The 1862 Federal Elections

November 4, 1862 – Democrats made substantial gains in both the Federal and state elections, which reflected growing dissatisfaction with President Abraham Lincoln’s war policies among northern voters.

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Despite not being on the ballot, Lincoln considered these elections the first major political test for him and his administration. The election feature six contested governorships, as well as most state legislative and all U.S. House seats. This was the first U.S. House race conducted according to the 1860 census, which had granted 14 new House seats to western states (Michigan, Illinois, Iowa, Wisconsin, Minnesota, and Kansas) and removed seven seats from the middle states (New York, Pennsylvania, New Jersey, Ohio, and Indiana).

Lack of southern opposition enabled the Republicans to keep their majority in the House, but the margin dropped sharply. Republicans had 105 of the 178 House seats in the previous Congress, but the next Congress would have 102 Republicans, 75 Democrats, and nine from other parties. Notable Republicans who lost reelection included House Speaker Galusha Grow of Pennsylvania, John A. Bingham of Ohio, and Roscoe Conkling of New York. Prominent anti-war, anti-Lincoln Democrat Clement L. Vallandigham lost his Ohio seat only due to Republican redistricting.

Democrats gained 23 seats in the middle states while Republicans lost 28. Five states that Lincoln won in 1860 (New York, Pennsylvania, Ohio, Indiana, and Illinois) elected Democratic majorities to the House. However, Republicans remained strong in New England, the Northwest, and California where abolitionism was more popular and voters supported Lincoln’s recent Emancipation Proclamation. And the Federal military occupation of Maryland, Kentucky, and Missouri assured Republican victories in those states.

In state elections, Democrats won only two of the six governorships, but the Republican governors of Illinois, Indiana, Ohio, and Pennsylvania could have easily been defeated had they been up for reelection. The biggest Democratic win was New York, the North’s largest state. New York Republicans had split between a moderate candidate (backed by Secretary of State William H. Seward and political boss Thurlow Weed) and Radical abolitionist General James Wadsworth, backed by influential newspaper editor Horace Greeley. The split enabled Horatio Seymour, the state’s most talented Democrat, to win the race.

Seymour supported a war to preserve the Union but not to abolish slavery, and he warned that the Emancipation Proclamation would “invoke the interference of civilized Europe.” Seymour also denounced Lincoln’s suspension of habeas corpus: “Liberty is born in war, it does not die in war.” Upon winning the election, Seymour pledged to adhere to Lincoln’s war policies but resist infringements on personal freedoms.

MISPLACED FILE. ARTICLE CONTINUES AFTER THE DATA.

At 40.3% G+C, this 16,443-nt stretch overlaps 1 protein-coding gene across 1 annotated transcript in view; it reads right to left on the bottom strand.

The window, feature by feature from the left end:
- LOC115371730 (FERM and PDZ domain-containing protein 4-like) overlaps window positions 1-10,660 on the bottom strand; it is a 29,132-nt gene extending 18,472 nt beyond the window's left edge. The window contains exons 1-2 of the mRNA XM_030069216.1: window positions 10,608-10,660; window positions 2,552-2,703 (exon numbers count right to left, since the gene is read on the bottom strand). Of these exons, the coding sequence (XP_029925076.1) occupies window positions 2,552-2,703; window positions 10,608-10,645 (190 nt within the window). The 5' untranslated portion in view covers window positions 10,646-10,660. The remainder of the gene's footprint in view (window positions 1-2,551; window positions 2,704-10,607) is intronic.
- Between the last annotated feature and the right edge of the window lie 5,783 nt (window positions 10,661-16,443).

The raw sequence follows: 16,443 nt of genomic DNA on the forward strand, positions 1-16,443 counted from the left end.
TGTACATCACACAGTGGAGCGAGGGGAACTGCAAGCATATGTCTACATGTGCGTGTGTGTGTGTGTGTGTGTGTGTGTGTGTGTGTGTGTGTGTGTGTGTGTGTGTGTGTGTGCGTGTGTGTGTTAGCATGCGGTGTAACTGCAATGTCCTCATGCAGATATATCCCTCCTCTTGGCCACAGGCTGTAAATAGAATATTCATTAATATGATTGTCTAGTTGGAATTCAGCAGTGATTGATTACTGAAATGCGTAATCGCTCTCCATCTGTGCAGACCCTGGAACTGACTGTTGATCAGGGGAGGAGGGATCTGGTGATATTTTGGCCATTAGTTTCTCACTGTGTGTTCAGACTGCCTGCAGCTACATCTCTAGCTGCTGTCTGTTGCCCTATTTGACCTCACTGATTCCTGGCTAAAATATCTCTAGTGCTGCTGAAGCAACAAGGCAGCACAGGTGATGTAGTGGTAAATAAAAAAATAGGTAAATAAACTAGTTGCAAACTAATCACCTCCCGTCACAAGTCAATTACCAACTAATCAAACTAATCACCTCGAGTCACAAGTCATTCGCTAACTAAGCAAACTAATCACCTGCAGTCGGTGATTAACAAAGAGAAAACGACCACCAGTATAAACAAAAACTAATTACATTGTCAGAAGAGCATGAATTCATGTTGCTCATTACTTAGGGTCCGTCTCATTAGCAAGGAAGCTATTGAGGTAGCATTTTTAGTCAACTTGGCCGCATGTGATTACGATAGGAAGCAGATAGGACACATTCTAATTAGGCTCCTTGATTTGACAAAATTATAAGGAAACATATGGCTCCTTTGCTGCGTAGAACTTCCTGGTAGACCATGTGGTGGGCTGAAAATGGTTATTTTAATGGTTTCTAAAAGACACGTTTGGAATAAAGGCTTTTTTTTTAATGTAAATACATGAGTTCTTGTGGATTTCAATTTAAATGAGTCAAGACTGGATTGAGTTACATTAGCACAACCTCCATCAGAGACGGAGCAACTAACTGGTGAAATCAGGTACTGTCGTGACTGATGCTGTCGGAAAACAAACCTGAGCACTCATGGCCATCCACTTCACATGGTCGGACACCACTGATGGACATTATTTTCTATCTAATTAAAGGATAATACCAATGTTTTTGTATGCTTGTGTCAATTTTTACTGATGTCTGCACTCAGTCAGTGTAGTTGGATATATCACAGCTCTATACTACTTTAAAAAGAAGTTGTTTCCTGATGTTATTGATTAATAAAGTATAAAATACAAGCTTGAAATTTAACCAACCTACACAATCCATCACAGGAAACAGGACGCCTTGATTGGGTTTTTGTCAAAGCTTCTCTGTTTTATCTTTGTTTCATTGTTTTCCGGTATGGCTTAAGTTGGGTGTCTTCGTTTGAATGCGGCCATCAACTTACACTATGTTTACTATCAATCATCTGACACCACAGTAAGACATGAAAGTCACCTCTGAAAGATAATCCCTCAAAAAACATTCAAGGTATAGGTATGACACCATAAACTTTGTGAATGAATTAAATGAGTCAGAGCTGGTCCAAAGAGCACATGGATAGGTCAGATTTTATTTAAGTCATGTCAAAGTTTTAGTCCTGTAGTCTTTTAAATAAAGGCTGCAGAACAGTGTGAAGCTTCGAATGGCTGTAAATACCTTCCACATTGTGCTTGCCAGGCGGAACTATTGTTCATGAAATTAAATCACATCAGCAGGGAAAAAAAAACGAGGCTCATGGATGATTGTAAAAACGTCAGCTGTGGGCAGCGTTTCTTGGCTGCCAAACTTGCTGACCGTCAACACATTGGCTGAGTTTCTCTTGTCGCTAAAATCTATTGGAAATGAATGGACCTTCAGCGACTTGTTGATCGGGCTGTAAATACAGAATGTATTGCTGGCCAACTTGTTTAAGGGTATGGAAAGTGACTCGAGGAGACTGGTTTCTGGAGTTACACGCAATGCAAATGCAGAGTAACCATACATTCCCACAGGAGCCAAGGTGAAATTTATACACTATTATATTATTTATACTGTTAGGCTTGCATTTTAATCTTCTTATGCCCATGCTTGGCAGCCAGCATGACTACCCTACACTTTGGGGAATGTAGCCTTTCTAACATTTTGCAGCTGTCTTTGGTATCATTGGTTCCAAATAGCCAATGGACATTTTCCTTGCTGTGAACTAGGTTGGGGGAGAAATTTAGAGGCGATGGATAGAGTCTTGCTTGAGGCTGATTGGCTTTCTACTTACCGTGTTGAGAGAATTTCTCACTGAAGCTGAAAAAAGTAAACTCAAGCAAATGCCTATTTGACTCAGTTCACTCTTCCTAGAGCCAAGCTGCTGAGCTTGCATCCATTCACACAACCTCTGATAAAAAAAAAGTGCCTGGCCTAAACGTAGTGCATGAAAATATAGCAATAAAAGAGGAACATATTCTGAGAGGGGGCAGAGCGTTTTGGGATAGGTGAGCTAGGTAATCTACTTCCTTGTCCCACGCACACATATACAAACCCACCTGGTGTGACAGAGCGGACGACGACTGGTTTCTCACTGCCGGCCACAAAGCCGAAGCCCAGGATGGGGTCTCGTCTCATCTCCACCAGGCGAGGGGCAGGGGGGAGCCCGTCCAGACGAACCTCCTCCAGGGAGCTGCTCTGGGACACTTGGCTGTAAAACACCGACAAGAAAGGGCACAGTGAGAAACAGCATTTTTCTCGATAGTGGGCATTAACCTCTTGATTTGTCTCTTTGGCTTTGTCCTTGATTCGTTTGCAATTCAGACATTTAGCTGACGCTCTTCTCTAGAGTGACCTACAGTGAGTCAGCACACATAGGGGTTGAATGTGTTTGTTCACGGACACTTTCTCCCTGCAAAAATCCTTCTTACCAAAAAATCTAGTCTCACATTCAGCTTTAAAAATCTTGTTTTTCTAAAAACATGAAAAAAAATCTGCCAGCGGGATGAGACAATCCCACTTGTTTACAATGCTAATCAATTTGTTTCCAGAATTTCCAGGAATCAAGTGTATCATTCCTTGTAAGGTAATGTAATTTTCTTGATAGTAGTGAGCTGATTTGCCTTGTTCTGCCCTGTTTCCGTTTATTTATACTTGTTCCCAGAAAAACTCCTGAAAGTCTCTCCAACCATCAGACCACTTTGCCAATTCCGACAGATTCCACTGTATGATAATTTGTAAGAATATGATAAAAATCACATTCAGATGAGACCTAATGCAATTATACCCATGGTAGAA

Republicans enjoyed many victories in the state legislative races, maintaining control of the legislatures in 17 of the 19 free states. Only New Jersey and Lincoln’s home state of Illinois had Democratic majorities in their legislatures. Because the legislatures selected U.S. senators, the Republicans saw a five-seat increase in their Senate majority.

In Illinois, voters rejected a new state constitution but approved two sections by majorities greater than 100,000: 1) “No (person of full or partial African descent) shall migrate or settle in this State”; 2) “No (person of full or partial African descent) shall have the right (to vote) or hold any office in this State.” This reflected the opinion of most Illinoisans that they were fighting the war to preserve the Union, not to free slaves.

In Kentucky, Federal authorities threatened to arrest candidates campaigning against the Lincoln administration, and the military governor called the vote a “kind of Military Census, telling how many loyal men there are in a county.” In Missouri, Federal authorities required voters to swear strict loyalty to the U.S., thus disqualifying many Democrats from voting. Moreover, the Missouri constitutional convention exempted the non-elected provisional state government from facing a popular vote. Consequently, Republicans easily carried both Kentucky and Missouri.